HarperCollins Possibly to Say Goodbye to Amazon

After you read this article be sure to tweet your comments to me @Gabrielle_Faust!

This past weekend, while camped out at our vendor table at HavenCon, fellow authors Kody Boye, Rhiannon Frater and I noticed a new article regarding HarperCollins recent decision not to renew their contract with Amazon for the sale of both print and ebooks. Some people are saying that this is still all speculation, but after reading 5 separate articles on the subject, it is looking more and more like HC may possibly say goodbye to A-Town afterall. Our first reaction was a mild shock and uncomfortable dread for the authors within HarperCollins’s stable. After all, Amazon owns 75% of the online book retail sales in the United States and 95% in the UK. Morgan Stanley estimates that Amazon sold $3.57 billion worth of Kindle e-readers and tablets in 2012, $4.5 billion in Kindle device sales in 2013 and $5 billion in Kindle device sales in 2014. The decision to walk away from the proverbial 800 pound gorilla of the retail world is not only ballsy, but, upon first glance, suicidal. But, is it?

Those of you who follow my work and my public life online understand my disdain for the publishing industry, especially after the Permuted Press apocalypse of 2014 in which I, along with roughly 100 other authors were royally shafted when a business decision on the part of the publisher negated the terms of our original contracts. This incident, along with a long line of other previous nasty publishing experiences, have given me a snarky jadedness when it comes to traditional publishing houses. At times it seems that there are perhaps only a handful of publishers, from the big dogs like Tor and HarperCollins to little one-horse houses, that actually hold any respect for authors and their work. There is a strange resentment publishers hold towards authors these days, as if they begrudge the fact that they ever decided to become a publisher in the first place, like a parent who resents the fact that they chose to have a child, but is stuck with the decision until at least the kid is out of high school. Hence the reason why more and more authors are embracing self-publishing and simply eliminating the middle-man altogether. I mean, if we wanted a pimp, we’d be hookers.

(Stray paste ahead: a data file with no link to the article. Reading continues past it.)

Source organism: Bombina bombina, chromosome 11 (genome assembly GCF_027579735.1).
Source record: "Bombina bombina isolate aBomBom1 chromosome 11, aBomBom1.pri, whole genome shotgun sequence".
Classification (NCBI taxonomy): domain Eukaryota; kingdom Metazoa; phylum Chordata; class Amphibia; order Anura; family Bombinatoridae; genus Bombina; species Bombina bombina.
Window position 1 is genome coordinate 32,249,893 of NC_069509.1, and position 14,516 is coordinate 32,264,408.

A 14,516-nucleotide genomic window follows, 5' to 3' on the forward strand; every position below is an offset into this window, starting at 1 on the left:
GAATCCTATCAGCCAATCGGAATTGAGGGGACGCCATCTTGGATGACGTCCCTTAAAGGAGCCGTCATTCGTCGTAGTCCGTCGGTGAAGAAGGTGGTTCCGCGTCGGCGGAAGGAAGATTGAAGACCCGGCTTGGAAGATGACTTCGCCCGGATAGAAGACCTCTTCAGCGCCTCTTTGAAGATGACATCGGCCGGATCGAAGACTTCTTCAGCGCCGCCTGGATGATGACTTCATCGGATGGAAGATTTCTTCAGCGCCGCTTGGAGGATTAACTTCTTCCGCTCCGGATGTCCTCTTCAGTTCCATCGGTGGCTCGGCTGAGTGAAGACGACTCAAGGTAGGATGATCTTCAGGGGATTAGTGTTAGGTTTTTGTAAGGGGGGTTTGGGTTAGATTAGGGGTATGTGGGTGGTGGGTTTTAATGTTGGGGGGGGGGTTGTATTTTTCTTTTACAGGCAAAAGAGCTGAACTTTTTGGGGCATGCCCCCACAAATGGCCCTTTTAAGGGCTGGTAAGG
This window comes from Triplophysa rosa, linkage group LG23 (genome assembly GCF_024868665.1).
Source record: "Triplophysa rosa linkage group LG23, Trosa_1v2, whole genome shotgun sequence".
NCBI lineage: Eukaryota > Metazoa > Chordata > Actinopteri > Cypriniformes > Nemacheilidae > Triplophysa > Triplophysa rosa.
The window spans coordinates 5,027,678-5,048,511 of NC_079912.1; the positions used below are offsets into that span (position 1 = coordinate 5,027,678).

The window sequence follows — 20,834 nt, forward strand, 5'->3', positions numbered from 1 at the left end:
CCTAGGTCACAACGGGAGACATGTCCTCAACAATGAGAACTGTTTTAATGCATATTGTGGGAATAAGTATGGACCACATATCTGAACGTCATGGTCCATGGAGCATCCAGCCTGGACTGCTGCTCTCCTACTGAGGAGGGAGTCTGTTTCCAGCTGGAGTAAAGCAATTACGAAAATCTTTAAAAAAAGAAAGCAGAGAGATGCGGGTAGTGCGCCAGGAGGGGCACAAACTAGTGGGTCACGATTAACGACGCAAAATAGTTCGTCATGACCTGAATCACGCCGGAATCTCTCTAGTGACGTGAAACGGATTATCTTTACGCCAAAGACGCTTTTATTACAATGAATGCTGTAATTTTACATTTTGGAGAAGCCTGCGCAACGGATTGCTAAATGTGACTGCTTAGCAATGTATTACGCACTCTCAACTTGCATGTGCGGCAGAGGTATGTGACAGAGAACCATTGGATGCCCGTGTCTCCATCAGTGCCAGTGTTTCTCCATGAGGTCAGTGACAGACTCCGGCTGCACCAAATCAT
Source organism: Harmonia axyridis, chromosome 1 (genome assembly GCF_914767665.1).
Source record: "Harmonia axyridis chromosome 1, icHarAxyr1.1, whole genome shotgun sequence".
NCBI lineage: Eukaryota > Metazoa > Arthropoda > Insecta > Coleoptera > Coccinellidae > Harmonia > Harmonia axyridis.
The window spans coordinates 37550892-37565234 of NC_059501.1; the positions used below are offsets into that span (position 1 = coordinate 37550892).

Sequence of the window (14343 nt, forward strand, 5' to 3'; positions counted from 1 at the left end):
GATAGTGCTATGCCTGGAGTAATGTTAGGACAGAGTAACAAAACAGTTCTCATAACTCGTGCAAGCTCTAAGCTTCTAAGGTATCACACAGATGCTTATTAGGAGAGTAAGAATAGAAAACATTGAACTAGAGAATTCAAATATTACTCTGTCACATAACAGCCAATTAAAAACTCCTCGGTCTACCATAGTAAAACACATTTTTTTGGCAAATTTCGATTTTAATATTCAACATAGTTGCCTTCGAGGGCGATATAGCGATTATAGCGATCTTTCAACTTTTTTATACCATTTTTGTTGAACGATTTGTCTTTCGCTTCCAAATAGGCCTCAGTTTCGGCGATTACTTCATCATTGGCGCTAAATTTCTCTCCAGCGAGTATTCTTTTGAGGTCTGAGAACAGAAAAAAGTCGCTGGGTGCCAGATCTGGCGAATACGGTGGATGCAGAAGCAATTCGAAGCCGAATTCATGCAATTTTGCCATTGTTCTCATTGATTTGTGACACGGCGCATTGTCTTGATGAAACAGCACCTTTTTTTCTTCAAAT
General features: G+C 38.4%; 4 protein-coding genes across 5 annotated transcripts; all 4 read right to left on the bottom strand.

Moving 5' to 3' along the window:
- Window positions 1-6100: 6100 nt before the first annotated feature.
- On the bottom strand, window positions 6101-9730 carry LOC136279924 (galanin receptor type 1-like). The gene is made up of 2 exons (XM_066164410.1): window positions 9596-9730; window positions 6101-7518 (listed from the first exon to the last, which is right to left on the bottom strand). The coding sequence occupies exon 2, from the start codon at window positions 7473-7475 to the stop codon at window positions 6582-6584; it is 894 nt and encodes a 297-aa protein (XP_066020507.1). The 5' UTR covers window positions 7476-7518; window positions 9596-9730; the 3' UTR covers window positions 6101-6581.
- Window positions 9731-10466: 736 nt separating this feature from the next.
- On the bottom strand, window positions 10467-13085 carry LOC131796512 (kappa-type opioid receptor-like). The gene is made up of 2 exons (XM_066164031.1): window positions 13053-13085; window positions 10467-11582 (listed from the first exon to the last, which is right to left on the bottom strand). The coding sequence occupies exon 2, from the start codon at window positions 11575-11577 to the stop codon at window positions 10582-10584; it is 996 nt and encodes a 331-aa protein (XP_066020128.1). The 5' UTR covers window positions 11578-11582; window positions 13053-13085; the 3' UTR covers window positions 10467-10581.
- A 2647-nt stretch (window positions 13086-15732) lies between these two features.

Thus, when I read that HarperCollins was walking away from Amazon I honestly wasn’t really surprised. Disappointed, perhaps. Initially disgusted, yes. But surprised? Not at all. My first reaction was to lump them in with all of the other unscrupulous publishers that riddle the literary world and tie them to the stake to be burned. However, after reading a few more articles I’m now wondering if HC is making the right decision?

If HarperCollins does indeed walk away from Amazon entirely, they will be directing people to purchase books directly from the HC website. This cuts out Amazon from the overall profits. Which, in theory and if HC has a soul, should mean higher royalty payouts to the authors. In theory. The HC website will support MOBI files, which is compatible with Amazon’s Kindle e-reader device. Thus, why bother going through Amazon at all, if you can get files for your Kindle direct from the publisher? And if you purchase a MOBI file direct from HC the files are DRM-free. In many respects, it is still a risky venture for HC as Simon & Schuster, Hachette, and Macmillan have all signed the new contract with Amazon. Perhaps, though, this will set a precedent and, in the end, force the Amazon dictatorship to bend to a new wave of literary democracy. Perhaps, but not for a very long time.

Many small publishers, such as my publisher Barking Rain Press, already offer a selection of downloadable ebook formats such as ePub, Kindle, and PDF, as well as the paperback editions. However, it is not merely about the capability of offering the files. It’s about exposure. Amazon means billions of built in consumers around the world. When a business disconnects from that spiderweb they are severing that advertising artery. Now, a company like HarperCollins has been around since 1989. It has a solid reputation in the publishing world. For avid readers HarperCollins is a household name. HC also, as aforementioned, possesses the revenue to pay for marketing. Whether or not they will invest in additional marketing strategies is left to be seen this early on. But if they play the game correctly they could set the new business model for mainstream traditional publishers. I will continue to embrace my skepticism though, in that regards. Marketing isn’t exactly a service nurtured these days by publishers, to the dismay of authors everywhere.

There will never be a return to the Golden Age of publishing. Regardless, it will be interesting to watch the evolution of the industry continue to unfold. Today it is a far different creature than it was even five years ago--who knows what the literary landscape will look like in another five.

What are your thoughts on HarperCollins’s decision? Tweet your remarks to me @Gabrielle_Faust.

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